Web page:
Walking along Cannery Row, you see reproductions of canning company labels in the sidewalk, and there are large murals of cannery workers along the Recreational Trail that winds through Cannery Row. While a tourist attraction for sure, it’s still cool to walk along the same coastline that Steinbeck walked along.
11. You hand $10 to the guide at the gate to 17-mile drive. Built in 1881 to give tourists something to do, and as a way to get additional money from visitors, 17-mile drive winds around the Monterey Peninsula through the Del Monte Forest and along some pretty beautiful stretches of coastline. The drive, marked by a red line in the road, heads past some of the world’s most famous golf courses, Pebble Beach, and past enormous mansions.
You find it pretty, you take a picture of the Lone Cypress, but you can’t help feeling a bit annoyed that you’ve paid to drive down a stretch of road that seems no more overwhelmingly scenic or beautiful than Hwy 1 on the way through Big Sur or up towards San Francisco. If you’d done the drive on a bike, you could have gotten in for free.
12. Renting a bike from Blazing Saddles, you take the recreational trail from Cannery Row and out along the coast into Pacific Grove. Rounding Lovers Point, which you’d thought was named for its romantic views out onto the bay, but was actually named by Methodist Episcopals as the Lovers of Jesus Point, and the crowds of Monterey thin out. Ice plant grows alongside the trail, and you can see for miles out onto the bay.
If the wind isn’t making whitecaps during the winter, you can sometimes see the telltale spout that means whales are passing by.
Gray whales migrate south along the California coast from December to mid-February, and then they head back north through May. Humpback whales can be seen feeding in Monterey Bay from late April to late December. Blue whales, the world’s largest animal, seek out the krill in the deep subterranean Monterey Canyon between June and October.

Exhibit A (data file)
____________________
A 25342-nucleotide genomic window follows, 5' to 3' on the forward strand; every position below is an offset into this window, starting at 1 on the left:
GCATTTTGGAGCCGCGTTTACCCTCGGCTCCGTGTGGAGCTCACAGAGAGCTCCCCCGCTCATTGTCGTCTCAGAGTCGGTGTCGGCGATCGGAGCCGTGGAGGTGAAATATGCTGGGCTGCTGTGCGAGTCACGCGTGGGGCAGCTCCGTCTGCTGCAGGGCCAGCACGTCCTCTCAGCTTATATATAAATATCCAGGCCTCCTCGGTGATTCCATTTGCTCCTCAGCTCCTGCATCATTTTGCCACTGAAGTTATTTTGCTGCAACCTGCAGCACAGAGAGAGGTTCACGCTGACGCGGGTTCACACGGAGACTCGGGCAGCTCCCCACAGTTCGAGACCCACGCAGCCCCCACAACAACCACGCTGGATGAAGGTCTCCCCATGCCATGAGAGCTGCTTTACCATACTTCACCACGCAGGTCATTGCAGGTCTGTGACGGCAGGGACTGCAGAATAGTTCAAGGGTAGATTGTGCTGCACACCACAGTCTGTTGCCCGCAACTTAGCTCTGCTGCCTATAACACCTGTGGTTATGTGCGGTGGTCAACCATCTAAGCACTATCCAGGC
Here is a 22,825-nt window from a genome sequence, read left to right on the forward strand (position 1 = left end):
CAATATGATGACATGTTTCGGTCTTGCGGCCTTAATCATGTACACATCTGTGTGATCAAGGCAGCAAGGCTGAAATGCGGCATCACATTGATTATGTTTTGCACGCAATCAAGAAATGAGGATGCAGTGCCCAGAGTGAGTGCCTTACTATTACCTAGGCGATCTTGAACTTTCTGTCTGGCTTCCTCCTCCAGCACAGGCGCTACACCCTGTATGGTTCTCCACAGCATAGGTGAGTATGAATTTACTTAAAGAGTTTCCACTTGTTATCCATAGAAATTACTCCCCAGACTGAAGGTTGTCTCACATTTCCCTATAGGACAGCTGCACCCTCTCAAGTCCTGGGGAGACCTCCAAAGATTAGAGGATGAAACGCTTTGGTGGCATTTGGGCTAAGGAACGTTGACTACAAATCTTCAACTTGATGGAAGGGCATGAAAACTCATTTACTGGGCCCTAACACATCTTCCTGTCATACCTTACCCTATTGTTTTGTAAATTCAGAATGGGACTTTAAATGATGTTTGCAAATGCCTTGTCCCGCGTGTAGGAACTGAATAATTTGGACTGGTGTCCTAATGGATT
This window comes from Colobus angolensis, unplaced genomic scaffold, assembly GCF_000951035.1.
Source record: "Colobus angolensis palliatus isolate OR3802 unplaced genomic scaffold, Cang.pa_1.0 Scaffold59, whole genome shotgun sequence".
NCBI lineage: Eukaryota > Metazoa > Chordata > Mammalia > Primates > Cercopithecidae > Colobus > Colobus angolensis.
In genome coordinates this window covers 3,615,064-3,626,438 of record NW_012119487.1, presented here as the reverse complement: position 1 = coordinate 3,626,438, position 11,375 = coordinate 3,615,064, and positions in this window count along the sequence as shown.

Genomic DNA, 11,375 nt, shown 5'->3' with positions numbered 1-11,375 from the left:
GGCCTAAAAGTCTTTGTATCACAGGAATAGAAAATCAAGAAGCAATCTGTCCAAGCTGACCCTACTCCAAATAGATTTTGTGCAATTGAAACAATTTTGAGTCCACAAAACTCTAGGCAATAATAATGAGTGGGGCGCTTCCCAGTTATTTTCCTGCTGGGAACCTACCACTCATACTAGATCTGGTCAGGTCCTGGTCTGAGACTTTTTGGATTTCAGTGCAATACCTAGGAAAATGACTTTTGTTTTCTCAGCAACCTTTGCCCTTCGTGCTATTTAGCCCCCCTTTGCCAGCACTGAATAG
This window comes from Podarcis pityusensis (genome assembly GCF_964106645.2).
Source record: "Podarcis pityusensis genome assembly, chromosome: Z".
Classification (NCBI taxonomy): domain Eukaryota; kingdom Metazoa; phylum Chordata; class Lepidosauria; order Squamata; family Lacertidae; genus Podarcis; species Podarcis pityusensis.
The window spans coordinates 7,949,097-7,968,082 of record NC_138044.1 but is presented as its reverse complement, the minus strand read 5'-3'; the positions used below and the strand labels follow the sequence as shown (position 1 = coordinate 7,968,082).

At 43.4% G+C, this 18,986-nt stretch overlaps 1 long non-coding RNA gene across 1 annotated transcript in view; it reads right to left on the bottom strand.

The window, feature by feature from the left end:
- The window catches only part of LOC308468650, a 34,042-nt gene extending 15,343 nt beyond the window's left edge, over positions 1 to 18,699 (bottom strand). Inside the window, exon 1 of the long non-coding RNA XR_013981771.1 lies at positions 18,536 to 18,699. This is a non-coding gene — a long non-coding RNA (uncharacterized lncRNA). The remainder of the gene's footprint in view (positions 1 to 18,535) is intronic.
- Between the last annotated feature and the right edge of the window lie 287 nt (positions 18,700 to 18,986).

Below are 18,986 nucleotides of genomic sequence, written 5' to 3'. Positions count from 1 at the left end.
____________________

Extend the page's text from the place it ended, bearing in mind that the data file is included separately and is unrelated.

You follow the trail out and around Point Pinos and its lighthouse and golf course, and then back towards Monterey along Lighthouse Avenue to check out the monarch habitat. During the winter months, monarchs on their way to Mexico roost in the eucalyptus groves. Bundles of the orange and black insects hang from the trees.
13. Some locals may park their cars along Hwy 1 for access to Point Lobos trails, but the California parks systems are hurting for money, so you find it easier to part with your cash for a parking space than you did when in town.
Point Lobos has been called “The greatest meeting of land and water in the world.” As you start your hike along the North Shore trail at Whalers Cove, you think that Francis McComas, the landscape artist who came up with the phrase, might just be right. When you round the corner an hour or so later and see China Cove, you’re sure that he was.
“Old man’s beard” lichen hangs from the Monterey Pines and Monterey Cypress. The trail has diversions to a few little inlets and coves that shelter the occasional sea otter, and as you start to head south and west, you can hear sea lions out on the rocks in the aptly named Sea Lion Cove.
It was the sea lions that gave the area its name; during the Spanish occupation in the late 1770s, the Spanish called the point “Punta de los Lobos Marinos” – Point of the Sea Wolves. You take over 100 pictures on your six mile hike/walk.
Turns out it’s beautiful under the water here as well. You end up taking your advanced scuba diving certification course in Whalers Cove, and after a long surface swim in the cold water, you check out kelp forests while swimming with rockfish and bluefish and the occasional seal and sea lion.